This activity was submitted by Sol Henson from the Sierra Streams Institute for partial fulfulment of the requirements for the Local Phenology Leader Certification Program in the Spring of 2018.
|Phenophase Photo Guide Activities||
This activity introduces adult audiences to the concept of taking useable photos of phenophases for identification. Use this activity with a group of docents at a Local Phenology Program who may also be able to help collect photos to complete the photo guides.
USA-NPN Curriculum Resource Number: 2018-002-C
|Phenophase Scavenger Hunt Activity - By Michelle Coe||
To acclimate people to looking closely at the plants and animals for observation in Nature's Notebook, use this activity outdoors.
Print out the letters to the word PHENOPHASE on 8 1/2 by 11 paper, one letter per page. On separate pages create descriptions or definitions that start with each of the letters in the word PHENOPHASE. Use brightly colored paper and laminate the cards for use later.
Hide the description cards in the garden or around the site. Retain the letter cards to pass out to the group. Have people work in pairs or in threes. Do not tell them that the word spells PHENOPHASE.
Depending upon the letter selected the team has to seek a card with a definition that matches the letter on their card. Once they locate it they should find and identify the item described and have a conversation about how it is related to phenology and the importance of it to the ecosystem.
Bring everyone back together to debrief the activity after they've found their cards. Have them arrange themselves such that they are spelling out the word PHENOPHASE. Ask each team to share what they found.
This activity was developed by Michelle Coe from the Community and School Garden Program at the University of Arizona.
|Sample agenda for 3-hour field lab using Nature's Notebook at a Local Phenology Program location||
Here is a sample outdoor-only workshop conducted at a Local Phenology Program location. This 3-hour workshop followed a 3-hour classroom session with hands-on activities designed to introduce participants (in this case, Master Naturalists) to Nature's Notebook observing. See the classroom session materials in our workshop archive.
Included here are pre-workshop information and email, the sample agenda, the phenophase scavenger hunt activity, a phenophase photo guide activity, and a final evaluation. For this lab we used the Pre-Post Evaluation form on the Evaluation Activities link.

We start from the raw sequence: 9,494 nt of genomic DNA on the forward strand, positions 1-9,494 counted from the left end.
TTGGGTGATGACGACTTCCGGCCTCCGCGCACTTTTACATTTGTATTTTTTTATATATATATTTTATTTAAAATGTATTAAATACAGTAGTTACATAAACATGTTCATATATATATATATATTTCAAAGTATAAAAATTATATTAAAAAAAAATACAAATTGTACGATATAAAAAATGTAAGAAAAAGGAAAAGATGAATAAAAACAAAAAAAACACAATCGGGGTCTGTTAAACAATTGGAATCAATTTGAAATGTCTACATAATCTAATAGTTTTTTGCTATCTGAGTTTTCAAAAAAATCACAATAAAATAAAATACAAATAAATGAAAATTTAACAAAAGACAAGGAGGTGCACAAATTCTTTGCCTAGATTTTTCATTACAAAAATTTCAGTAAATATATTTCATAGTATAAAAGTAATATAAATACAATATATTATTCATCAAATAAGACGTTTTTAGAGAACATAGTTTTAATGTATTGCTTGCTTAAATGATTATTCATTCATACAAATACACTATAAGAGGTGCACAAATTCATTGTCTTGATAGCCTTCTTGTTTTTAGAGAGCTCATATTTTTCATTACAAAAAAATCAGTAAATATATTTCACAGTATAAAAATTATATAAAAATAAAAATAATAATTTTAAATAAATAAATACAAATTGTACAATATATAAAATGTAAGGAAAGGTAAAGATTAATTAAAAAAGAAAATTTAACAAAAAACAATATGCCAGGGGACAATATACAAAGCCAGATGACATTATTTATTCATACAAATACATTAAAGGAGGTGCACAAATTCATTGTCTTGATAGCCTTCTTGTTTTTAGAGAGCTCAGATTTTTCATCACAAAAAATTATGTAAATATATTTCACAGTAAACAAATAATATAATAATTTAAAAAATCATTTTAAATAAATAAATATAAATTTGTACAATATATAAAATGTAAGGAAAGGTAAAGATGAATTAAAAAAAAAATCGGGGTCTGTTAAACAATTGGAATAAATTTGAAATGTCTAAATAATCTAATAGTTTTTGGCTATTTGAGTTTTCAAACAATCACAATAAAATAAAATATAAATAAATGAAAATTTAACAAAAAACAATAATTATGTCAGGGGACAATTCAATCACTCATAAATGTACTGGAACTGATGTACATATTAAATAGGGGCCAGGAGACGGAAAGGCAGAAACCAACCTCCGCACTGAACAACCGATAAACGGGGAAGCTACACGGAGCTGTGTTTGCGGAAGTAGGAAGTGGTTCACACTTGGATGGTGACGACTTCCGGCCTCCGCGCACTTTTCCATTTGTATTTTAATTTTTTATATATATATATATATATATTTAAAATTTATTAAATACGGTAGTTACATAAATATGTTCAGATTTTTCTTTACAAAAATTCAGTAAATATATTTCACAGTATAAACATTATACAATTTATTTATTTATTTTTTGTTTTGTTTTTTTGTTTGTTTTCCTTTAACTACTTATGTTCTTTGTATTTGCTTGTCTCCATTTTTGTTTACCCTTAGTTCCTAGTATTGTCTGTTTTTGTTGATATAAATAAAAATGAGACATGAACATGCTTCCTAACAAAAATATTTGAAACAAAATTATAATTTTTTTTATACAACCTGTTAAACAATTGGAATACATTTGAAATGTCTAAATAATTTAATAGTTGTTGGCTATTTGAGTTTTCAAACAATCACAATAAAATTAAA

Materials used for this session, in addition to those included:
|2017 UArizona Insect Festival Tabling Materials||
At the 2017 University of Arizona Insect festival the Nature's Notebook Education team presented several activities having to do with insect phenology.
Three excellent resources we used were the books:
The files above are scanned pages from each of those books. Activites described below:
1. We purchased crickets at a local exotic pet store (and after the event donated them to a critter keeper who feeds crickets to his pets). We created the Insect Amplifier (as shown in example #1a above) and asked the students to count the chirps to determine the ambient temperture (as described on example #1 above). They were asked to record their data on a sheet at the table and as the day got warmer, the chirps became more abundant. We talked about the timing of their chirps, what chirps are used for, and how it is related to the surrounding environment. When during the year do crickets chirp?
2. We collected several tomato hornworms and queen butterflies from the garden, in various stages, and had magnifying glasses on hand for students to look at each up close. We also had print outs of life cycles of these species from the Life-cycles of butterflies book referenced above
3. We used our simple data sheets and students were able to go outside to a marked plant and collect observations using Nature's Notebook. If they returned their data sheet to us with correct answers, they were given a Nature's Notebook pencil.
4. We had a phenology bingo game available for students where they could review the phenological events present on the bingo card and put a stamp next to the ones they had experienced. #3 above includes a sample of the bingo card and the full Phenology Bingo lesson can be found on our website, here.
5. We created a series of What am I cards and used them as a matching game. #4 above includes a sample of two of the cards. On the reverse side is a photo of the plant with the common and scientific name below. Students can either guess what the answer to the question is or use them as a matching game to match the picture to the definition.